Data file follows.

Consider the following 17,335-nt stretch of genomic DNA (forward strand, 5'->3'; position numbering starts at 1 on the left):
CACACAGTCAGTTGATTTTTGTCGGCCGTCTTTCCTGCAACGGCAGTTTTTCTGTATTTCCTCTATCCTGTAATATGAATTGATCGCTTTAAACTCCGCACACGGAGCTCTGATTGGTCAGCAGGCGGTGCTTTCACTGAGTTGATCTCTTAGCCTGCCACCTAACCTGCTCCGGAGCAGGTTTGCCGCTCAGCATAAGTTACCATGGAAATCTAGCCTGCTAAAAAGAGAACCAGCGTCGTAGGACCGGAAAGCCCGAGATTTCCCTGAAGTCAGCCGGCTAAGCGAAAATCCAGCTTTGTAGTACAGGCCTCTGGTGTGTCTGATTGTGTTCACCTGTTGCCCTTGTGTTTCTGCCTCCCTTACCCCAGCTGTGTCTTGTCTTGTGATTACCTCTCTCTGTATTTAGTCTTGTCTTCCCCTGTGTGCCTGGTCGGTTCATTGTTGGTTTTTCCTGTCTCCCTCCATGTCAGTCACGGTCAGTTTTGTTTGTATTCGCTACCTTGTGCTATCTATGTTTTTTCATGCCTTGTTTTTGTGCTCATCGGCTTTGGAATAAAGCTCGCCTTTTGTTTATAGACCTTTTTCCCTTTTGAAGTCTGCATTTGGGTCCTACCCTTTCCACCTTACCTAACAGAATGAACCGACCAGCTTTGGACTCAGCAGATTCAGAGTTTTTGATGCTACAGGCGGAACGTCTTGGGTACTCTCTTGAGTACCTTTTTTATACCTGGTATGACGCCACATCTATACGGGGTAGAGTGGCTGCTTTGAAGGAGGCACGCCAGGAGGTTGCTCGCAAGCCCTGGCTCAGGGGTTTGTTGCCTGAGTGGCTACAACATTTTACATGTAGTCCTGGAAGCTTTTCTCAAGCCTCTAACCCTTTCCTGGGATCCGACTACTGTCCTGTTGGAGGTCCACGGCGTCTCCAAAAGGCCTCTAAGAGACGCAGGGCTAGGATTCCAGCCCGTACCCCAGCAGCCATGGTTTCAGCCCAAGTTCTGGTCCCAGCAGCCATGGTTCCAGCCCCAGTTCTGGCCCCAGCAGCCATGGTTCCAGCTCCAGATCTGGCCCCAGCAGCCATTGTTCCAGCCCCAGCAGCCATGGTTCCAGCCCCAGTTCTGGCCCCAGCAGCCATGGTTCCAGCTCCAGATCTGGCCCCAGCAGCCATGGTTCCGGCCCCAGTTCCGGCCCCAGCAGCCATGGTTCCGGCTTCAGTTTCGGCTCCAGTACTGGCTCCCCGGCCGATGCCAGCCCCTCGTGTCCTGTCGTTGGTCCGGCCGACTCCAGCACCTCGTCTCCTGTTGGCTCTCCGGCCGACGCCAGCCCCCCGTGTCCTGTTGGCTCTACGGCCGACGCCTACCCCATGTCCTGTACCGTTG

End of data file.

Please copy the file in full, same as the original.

Consider the following 17,335-nt stretch of genomic DNA (forward strand, 5'->3'; position numbering starts at 1 on the left):
CACACAGTCAGTTGATTTTTGTCGGCCGTCTTTCCTGCAACGGCAGTTTTTCTGTATTTCCTCTATCCTGTAATATGAATTGATCGCTTTAAACTCCGCACACGGAGCTCTGATTGGTCAGCAGGCGGTGCTTTCACTGAGTTGATCTCTTAGCCTGCCACCTAACCTGCTCCGGAGCAGGTTTGCCGCTCAGCATAAGTTACCATGGAAATCTAGCCTGCTAAAAAGAGAACCAGCGTCGTAGGACCGGAAAGCCCGAGATTTCCCTGAAGTCAGCCGGCTAAGCGAAAATCCAGCTTTGTAGTACAGGCCTCTGGTGTGTCTGATTGTGTTCACCTGTTGCCCTTGTGTTTCTGCCTCCCTTACCCCAGCTGTGTCTTGTCTTGTGATTACCTCTCTCTGTATTTAGTCTTGTCTTCCCCTGTGTGCCTGGTCGGTTCATTGTTGGTTTTTCCTGTCTCCCTCCATGTCAGTCACGGTCAGTTTTGTTTGTATTCGCTACCTTGTGCTATCTATGTTTTTTCATGCCTTGTTTTTGTGCTCATCGGCTTTGGAATAAAGCTCGCCTTTTGTTTATAGACCTTTTTCCCTTTTGAAGTCTGCATTTGGGTCCTACCCTTTCCACCTTACCTAACAGAATGAACCGACCAGCTTTGGACTCAGCAGATTCAGAGTTTTTGATGCTACAGGCGGAACGTCTTGGGTACTCTCTTGAGTACCTTTTTTATACCTGGTATGACGCCACATCTATACGGGGTAGAGTGGCTGCTTTGAAGGAGGCACGCCAGGAGGTTGCTCGCAAGCCCTGGCTCAGGGGTTTGTTGCCTGAGTGGCTACAACATTTTACATGTAGTCCTGGAAGCTTTTCTCAAGCCTCTAACCCTTTCCTGGGATCCGACTACTGTCCTGTTGGAGGTCCACGGCGTCTCCAAAAGGCCTCTAAGAGACGCAGGGCTAGGATTCCAGCCCGTACCCCAGCAGCCATGGTTTCAGCCCAAGTTCTGGTCCCAGCAGCCATGGTTCCAGCCCCAGTTCTGGCCCCAGCAGCCATGGTTCCAGCTCCAGATCTGGCCCCAGCAGCCATTGTTCCAGCCCCAGCAGCCATGGTTCCAGCCCCAGTTCTGGCCCCAGCAGCCATGGTTCCAGCTCCAGATCTGGCCCCAGCAGCCATGGTTCCGGCCCCAGTTCCGGCCCCAGCAGCCATGGTTCCGGCTTCAGTTTCGGCTCCAGTACTGGCTCCCCGGCCGATGCCAGCCCCTCGTGTCCTGTCGTTGGTCCGGCCGACTCCAGCACCTCGTCTCCTGTTGGCTCTCCGGCCGACGCCAGCCCCCCGTGTCCTGTTGGCTCTACGGCCGACGCCTACCCCATGTCCTGTACCGTTG